degrees of freedom were handled algebraically. The model contained numerous features

which could be turned on or off as desired. These features included an anti-lock braking

system, multiple tire models, optional activation of nonlinear kinematic terms, solid rear

axle or independent rear suspension and interactive capability. The program was

simulation consisted of two main parts: a vehicle model called IDSFC and a general-

purpose driver module called DRIVER. The driver module could be readily altered

without affecting the vehicle model. The driver model controlled steering, braking and

drive torque inputs to the vehicle model. It contained five preprogrammed open-loop

maneuvers and could accept user defined maneuvers using tabulated data or a user defined

crossover model for path following and two types of preview-predictor models. Mixed

open-loop and closed-loop control could be used. Validation of the model was performed

In 1986 R. Wade Allen and several associates from Systems Technology Inc.

performed experimental tests and correlated the results with a computer model in order to

19

validate a simplified lateral vehicle dynamics model and the associated tire modeling

procedure [Allen, 1986]. The tests consisted of a number of steady state skid pad runs and

several low amplitude sinusoidal steer frequency sweeps while negotiating a steady turn.

The tests were performed for a rear wheel driver 1980 Datsun 210 and a front wheel drive

1984 Honda Accord. Several types of tires were used on the Datsun including both radial

and bias ply tires. The physical parameters describing the vehicles and the tires were input

into a simplified lateral handling model which was derived directly from Segel’s original

model [Segel, 1956b] and which was discussed above in the review of D. H. Weir’s paper

[Weir, 1968]. A good correlation was obtained with the experimentally obtained data. The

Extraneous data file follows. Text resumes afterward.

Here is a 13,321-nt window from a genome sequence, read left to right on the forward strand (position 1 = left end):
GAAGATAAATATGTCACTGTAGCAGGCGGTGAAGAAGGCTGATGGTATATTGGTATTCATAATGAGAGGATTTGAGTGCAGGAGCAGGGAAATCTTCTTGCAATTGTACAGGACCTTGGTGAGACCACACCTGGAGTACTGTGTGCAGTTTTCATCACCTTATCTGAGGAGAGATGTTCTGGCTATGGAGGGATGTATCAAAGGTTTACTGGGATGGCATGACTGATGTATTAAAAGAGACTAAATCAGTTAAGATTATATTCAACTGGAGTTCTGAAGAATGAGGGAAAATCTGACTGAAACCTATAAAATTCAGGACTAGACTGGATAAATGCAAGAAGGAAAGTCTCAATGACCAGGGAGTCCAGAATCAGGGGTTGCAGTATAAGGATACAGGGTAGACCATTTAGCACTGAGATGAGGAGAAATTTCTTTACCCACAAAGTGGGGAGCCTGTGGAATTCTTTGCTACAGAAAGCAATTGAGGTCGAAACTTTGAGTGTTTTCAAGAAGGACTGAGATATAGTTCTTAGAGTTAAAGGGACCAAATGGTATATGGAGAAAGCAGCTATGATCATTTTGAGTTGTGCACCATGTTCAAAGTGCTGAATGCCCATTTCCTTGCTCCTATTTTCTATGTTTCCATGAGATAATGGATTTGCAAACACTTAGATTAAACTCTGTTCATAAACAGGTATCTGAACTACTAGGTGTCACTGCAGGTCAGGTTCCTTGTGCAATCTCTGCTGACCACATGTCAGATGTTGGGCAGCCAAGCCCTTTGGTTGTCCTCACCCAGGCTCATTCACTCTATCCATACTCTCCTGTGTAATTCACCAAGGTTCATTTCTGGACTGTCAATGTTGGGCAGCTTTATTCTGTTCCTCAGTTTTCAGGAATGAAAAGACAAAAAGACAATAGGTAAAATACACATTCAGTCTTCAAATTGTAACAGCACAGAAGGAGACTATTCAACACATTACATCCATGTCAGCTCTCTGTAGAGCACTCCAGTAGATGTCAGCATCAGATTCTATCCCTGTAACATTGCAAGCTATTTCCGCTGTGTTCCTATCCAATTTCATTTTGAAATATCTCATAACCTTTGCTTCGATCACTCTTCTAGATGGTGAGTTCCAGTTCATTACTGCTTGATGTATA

model was also used to extrapolate vehicle behavior under combined cornering and

braking. In 1987 Allen published a revised model containing five degrees of freedom

[Allen, 1987a]. The new model added pitch and forward velocity degrees of freedom and

was called VDANL (Vehicle Dynamics Analysis : Non-Linear). It was also a nonlinear

model and, unlike earlier linear models, the solutions were obtained in the time domain

using numerical integration. Neither of the models approach the complexity of some of the

1976]; the intent was to provide a simulation code which could be run on relatively

inexpensive desktop PCs and which could utilize the graphical output capabilities of those

PCs.

In 1987 Andrez Nalecz presented the results of an investigation into the effects of

suspension design on the stability of vehicles and, in particular, how the design of the

suspension related to movement of the roll axis [Nalecz, 1987]. Twenty-five different

20

suspension types were considered. A typical three degree of freedom lateral dynamics

model was used with the addition of a quasi-static pitch degree of freedom. The sprung

mass was assumed to rotate about a roll axis whose position varied as a function of body

roll. The location of the front and rear roll centers was found via a kinematic analysis of

the suspension in which the wheel contact patches were treated as revolute joints and were

allowed to move laterally along the ground (thus allowing for track width changes). It was

found that for certain types of suspensions, most notably the double wishbone and

MacPherson strut type systems, that the assumption of a fixed roll axis could not be

justified. In 1992 Nalecz published a second paper in which he described an eight degree

of freedom model called LVDS (Light Vehicle Dynamics Simulation) [Nalecz, 1992]. The

model consisted of a three degree of freedom lateral dynamics model coupled to a five

degree of freedom planar rollover model. The models are coupled through the inertia

terms and tire force terms. The lateral dynamics model was derived in the same manner as

Segel’s original model. The rollover model consisted of sprung and unsprung masses

connected through the various elements of the suspension system. The model also

included aerodynamic effects; all six possible forces and moments are modeled. The effects

of lateral and longitudinal weight transfer were accounted for in determining the lateral

forces generated by the tires. The roll axis was modeled in the quasi-static fashion

discussed above.

In the early 1990s R. Wade Allen and his associates at Systems Technology Inc.

published a number of papers in which they validated their VDANL simulation code

[Allen, 1992] and in which details of experimental studies and simulation runs involving

21

of vehicle stability and vehicle rollover are presented [Allen, 1990][Allen, 1991][Allen,

1993]. VDANL and IDSFC (which is derived from the HVOSM simulation code) were

also put through a rigorous validation process by Gary J. Heydinger et al at Ohio State

experimental data to simulation data in the time domain and in the frequency domain. The